Jul 21, 2013

Posted in Harlan

The Constitutional Law Lectures of Justice John Marshall Harlan I, 1897-98

From 1889 to 1910, while serving on the United States Supreme Court, the first Justice John Marshall Harlan taught at the Columbian College of Law, which became the George Washington University School of Law. For two decades, he primarily taught working-class evening students, in classes as diverse as property, torts, conflicts of law, jurisprudence, domestic relations, commercial law, evidence — and most significantly — constitutional law.

Harlan’s lectures on constitutional law would have been lost to history, but for the enterprising initiative — and remarkable note-taking — of one of Harlan’s students, George Johannes. During the 1897-98 academic year, George Johannes and a classmate transcribed verbatim the twenty-seven lectures Justice Harlan delivered on constitutional law. In 1955, Johannes sent the transcripts to the second Justice Harlan. The papers were ultimately deposited in the Library of Congress. Though much attention has been given to the life and jurisprudence of Justice Harlan, his lectures have been largely ignored.

Harlan’s lectures are a treasure trove of insights into his jurisprudence, as well as the state of constitutional law at the turn of the 20th century. They provide the unique opportunity to listen in as one of our greatest Justices lectures on the precipice of a constitutional revolution that he helped create.

Brian Frye, Michael McCloskey, and I have published in the George Washington Law Review the complete annotated transcripts of Harlan 27 lectures from 1897-98 (338 pages!). In addition, we published  an article placing the lectures in the context of constitutional law in 1897, and how it evolved. We use these lectures to paint a picture of who Justice Harlan was, what he believed, how he sought to impart that knowledge to the future lawyers of America, and how he predicted many of the changes in constitutional law that occurred during the 20th century.

This article, along with the annotated transcript of all twenty-seven lectures written on the centennial of Justice Harlan’s death, is a tribute to one of the giants of the law, and his contribution to legal education.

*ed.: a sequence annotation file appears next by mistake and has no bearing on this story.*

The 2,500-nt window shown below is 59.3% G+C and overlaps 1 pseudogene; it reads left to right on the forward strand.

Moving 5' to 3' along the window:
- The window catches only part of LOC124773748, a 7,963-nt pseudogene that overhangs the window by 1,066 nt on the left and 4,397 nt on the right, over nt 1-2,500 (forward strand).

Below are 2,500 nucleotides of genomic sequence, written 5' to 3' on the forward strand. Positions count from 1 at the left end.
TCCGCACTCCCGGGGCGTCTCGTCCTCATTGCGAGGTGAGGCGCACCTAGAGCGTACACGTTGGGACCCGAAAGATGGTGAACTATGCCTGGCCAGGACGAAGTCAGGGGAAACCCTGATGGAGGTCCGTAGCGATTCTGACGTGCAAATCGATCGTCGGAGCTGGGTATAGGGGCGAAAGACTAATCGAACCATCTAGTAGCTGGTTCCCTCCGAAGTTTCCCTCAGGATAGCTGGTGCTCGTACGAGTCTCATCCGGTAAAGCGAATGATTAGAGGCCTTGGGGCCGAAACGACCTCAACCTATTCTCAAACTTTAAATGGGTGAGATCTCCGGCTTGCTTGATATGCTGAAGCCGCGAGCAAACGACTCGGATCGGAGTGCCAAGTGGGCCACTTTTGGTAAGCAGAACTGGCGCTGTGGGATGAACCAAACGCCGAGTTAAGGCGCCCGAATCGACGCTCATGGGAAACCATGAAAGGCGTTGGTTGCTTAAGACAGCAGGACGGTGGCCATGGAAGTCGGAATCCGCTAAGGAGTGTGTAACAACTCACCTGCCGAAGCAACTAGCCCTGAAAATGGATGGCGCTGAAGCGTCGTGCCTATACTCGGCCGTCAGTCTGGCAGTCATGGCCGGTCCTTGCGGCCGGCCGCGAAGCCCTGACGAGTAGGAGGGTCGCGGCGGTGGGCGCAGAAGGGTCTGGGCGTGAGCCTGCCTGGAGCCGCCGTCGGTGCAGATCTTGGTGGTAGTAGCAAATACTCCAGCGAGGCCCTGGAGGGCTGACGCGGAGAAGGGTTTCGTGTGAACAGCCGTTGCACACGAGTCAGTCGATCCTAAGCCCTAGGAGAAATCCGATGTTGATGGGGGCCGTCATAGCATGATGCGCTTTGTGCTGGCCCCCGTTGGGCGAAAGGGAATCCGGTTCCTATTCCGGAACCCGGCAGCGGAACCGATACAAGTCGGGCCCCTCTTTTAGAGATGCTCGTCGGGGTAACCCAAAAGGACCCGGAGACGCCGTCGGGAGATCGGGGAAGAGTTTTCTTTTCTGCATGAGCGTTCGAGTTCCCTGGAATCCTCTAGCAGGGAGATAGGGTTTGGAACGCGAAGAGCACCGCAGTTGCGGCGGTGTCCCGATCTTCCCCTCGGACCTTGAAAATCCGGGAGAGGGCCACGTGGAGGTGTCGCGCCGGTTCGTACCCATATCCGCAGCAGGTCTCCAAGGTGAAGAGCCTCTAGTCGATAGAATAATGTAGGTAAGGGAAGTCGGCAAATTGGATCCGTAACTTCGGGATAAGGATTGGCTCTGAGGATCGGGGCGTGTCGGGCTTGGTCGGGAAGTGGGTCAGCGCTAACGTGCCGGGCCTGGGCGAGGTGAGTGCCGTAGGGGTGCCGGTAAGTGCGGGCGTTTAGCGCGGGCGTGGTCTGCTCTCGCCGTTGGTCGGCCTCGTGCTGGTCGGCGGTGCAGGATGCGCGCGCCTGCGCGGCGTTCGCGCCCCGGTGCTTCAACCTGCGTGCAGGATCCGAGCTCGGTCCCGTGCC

You can download Justice John Marshall Harlan, Professor of Law here.

You can download Justice John Marshall Harlan: Lectures on Constitutional Law, 1897-98 here.

Both Brian and I came to this project separately, which has been a long time in the making. In 2009, when I was a 3L in Ross Davies’s legal history class, I spent several  days at the Library of Congress photographing every single page of the lecture notes from Harlan’s papers, and subsequently transcribing them. Unbeknownst to me, Brian obtained a copy of the microfiche of the lecture. and did the same Brian got much, much further than I did). In February 2012, when I realized that Brian was working on the same project, we decided to join forces along with Mike, who had worked on the lecture notes with me at the Harlan Institute (named after Justice Harlan I).

We owe many thanks to the George Washington Law Review for undertaking such a significant project. Kudos to the dedicated editors for citechecking over 1,200 footnotes on a lot of historical sources, in addition to proofreading thousands of type-written scanned pages from the Library of Congress. We are very glad to have Harlan’s lectures preserved  in perpetuity in the University where he taught.

I offer two snippets here. First, Justice Harlan’s constitutional law exam from 1899, and second the table of contents from the lectures.

Hint. You do not need to cite any cases. 60 minutes. Closed book. You may begin.

  1. Besides the particular restraints upon the States, and certain powers vested in the Judiciary, enumerated the remaining powers comprehended under this head.
  2. How far does the power to regulate commerce among the states, extend? [J.B. Ha!]
  3. What particular objects does it comprehend? [J.B. Ha! Ha!]
  4. What interpretation has been given to the power with respect to commerce with the Indian tribes?
  5. In what character and relation are they regarded by the Constitution and laws of the United States?
  6. With what is the power to establish Post-Offices and Post-roads necessarily connected?
  7. Mention some of the benefits derived from it?
  8. How far is it exclusive?
  9. What implied powers have been exercised as incidental to it?
  10. What rule has been laid down in relation to the exercise of incidental and implied powers?
  11. What is the extent or limitations of the powers to coin money, to regulate its value, and that of foreign coins?
  12. What is the extent or limitation of the power to fix the standard of weights and measures?
  13. To what other powers is that of providing for the punishment of counterfeiting the public securities, and current coin of the United States, incidental?
  14. How far is it exclusive?
  15. What is the nature and advantage of the power to prescribe by general laws the manner in which the public acts, records, and judicial proceedings of each state, shall be proved, and the effect they have in other States?
  16. What faith and credit are those of each State entitled to in the Courts of the United States?
  17. What effect have they as evidence in different cases?
  18. Under what circumstances are they admitted as prima facie evidence?Under what circumstances asconclusive evidence?
  19. What is meant by prima facie evidence?
  20. What is the nature and extent of the power to establish a uniform system of naturalization?
  21. To what rights are the citizens of each State entitled in all the others?
  22. Upon what ground is the power of naturalization held to be exclusive in the Federal Government?
  23. Who were entitled to the privileges of citizens of the United States, at the time of the Declaration of Independence? [J.B. I wish I had Justice Harlan's answer key for Question #23. Would definitely help with Original Citizenship.]
  24. What difference is there in the rules upon this subject in the United States and Great Britain?
  25. What is the difference between the two Governments as to the doctrine of allegiance?
  26. What is the term applied to persons born out of the United States?
  27. What exceptions are there in the application of the term?